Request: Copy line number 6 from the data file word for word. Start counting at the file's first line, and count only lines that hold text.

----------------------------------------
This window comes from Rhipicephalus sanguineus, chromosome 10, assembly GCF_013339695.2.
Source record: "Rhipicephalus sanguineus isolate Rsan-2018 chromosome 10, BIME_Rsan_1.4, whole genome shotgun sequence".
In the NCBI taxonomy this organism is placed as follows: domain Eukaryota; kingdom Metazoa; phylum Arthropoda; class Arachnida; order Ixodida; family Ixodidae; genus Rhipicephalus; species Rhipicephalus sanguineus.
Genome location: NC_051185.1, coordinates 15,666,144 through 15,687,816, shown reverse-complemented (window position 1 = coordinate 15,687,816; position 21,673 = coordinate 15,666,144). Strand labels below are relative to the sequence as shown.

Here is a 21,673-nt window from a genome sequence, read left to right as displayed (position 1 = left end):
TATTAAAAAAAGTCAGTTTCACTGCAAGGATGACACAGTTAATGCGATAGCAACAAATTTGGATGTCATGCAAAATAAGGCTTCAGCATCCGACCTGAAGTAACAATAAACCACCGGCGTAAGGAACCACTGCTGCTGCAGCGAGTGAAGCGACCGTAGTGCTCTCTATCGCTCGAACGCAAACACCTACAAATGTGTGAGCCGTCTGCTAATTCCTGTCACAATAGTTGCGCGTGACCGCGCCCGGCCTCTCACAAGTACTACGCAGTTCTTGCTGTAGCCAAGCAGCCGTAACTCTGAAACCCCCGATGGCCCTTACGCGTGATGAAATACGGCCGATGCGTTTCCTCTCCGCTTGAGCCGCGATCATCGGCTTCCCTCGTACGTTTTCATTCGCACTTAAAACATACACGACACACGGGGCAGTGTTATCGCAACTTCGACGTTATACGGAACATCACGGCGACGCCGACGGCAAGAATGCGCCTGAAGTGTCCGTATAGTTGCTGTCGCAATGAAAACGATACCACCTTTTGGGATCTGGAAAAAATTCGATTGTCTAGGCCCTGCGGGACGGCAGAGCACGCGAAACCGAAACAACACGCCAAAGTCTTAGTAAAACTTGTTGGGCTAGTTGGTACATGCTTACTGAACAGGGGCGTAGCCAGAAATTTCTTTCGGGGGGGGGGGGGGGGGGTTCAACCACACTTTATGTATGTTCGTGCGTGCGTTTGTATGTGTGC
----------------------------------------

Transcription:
TATTAAAAAAAGTCAGTTTCACTGCAAGGATGACACAGTTAATGCGATAGCAACAAATTTGGATGTCATGCAAAATAAGGCTTCAGCATCCGACCTGAAGTAACAATAAACCACCGGCGTAAGGAACCACTGCTGCTGCAGCGAGTGAAGCGACCGTAGTGCTCTCTATCGCTCGAACGCAAACACCTACAAATGTGTGAGCCGTCTGCTAATTCCTGTCACAATAGTTGCGCGTGACCGCGCCCGGCCTCTCACAAGTACTACGCAGTTCTTGCTGTAGCCAAGCAGCCGTAACTCTGAAACCCCCGATGGCCCTTACGCGTGATGAAATACGGCCGATGCGTTTCCTCTCCGCTTGAGCCGCGATCATCGGCTTCCCTCGTACGTTTTCATTCGCACTTAAAACATACACGACACACGGGGCAGTGTTATCGCAACTTCGACGTTATACGGAACATCACGGCGACGCCGACGGCAAGAATGCGCCTGAAGTGTCCGTATAGTTGCTGTCGCAATGAAAACGATACCACCTTTTGGGATCTGGAAAAAATTCGATTGTCTAGGCCCTGCGGGACGGCAGAGCACGCGAAACCGAAACAACACGCCAAAGTCTTAGTAAAACTTGTTGGGCTAGTTGGTACATGCTTACTGAACAGGGGCGTAGCCAGAAATTTCTTTCGGGGGGGGGGGGGGGGGGTTCAACCACACTTTATGTATGTTCGTGCGTGCGTTTGTATGTGTGC